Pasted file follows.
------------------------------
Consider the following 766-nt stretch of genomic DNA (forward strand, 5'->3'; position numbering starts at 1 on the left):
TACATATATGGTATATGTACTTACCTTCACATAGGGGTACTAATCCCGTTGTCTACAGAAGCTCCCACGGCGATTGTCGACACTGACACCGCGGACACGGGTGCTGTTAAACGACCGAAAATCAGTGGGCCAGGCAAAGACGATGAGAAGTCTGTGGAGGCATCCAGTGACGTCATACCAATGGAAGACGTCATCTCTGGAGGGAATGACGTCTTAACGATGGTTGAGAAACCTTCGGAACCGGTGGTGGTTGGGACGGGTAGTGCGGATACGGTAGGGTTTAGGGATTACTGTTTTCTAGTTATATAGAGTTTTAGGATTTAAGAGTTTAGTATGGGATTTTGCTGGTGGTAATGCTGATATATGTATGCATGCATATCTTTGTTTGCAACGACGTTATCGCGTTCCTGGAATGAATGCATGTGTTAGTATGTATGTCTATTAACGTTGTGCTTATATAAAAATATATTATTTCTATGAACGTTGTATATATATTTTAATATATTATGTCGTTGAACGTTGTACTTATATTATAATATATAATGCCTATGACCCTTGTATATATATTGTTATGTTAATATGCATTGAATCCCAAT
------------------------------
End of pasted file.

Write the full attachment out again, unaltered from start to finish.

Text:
Consider the following 766-nt stretch of genomic DNA (forward strand, 5'->3'; position numbering starts at 1 on the left):
TACATATATGGTATATGTACTTACCTTCACATAGGGGTACTAATCCCGTTGTCTACAGAAGCTCCCACGGCGATTGTCGACACTGACACCGCGGACACGGGTGCTGTTAAACGACCGAAAATCAGTGGGCCAGGCAAAGACGATGAGAAGTCTGTGGAGGCATCCAGTGACGTCATACCAATGGAAGACGTCATCTCTGGAGGGAATGACGTCTTAACGATGGTTGAGAAACCTTCGGAACCGGTGGTGGTTGGGACGGGTAGTGCGGATACGGTAGGGTTTAGGGATTACTGTTTTCTAGTTATATAGAGTTTTAGGATTTAAGAGTTTAGTATGGGATTTTGCTGGTGGTAATGCTGATATATGTATGCATGCATATCTTTGTTTGCAACGACGTTATCGCGTTCCTGGAATGAATGCATGTGTTAGTATGTATGTCTATTAACGTTGTGCTTATATAAAAATATATTATTTCTATGAACGTTGTATATATATTTTAATATATTATGTCGTTGAACGTTGTACTTATATTATAATATATAATGCCTATGACCCTTGTATATATATTGTTATGTTAATATGCATTGAATCCCAAT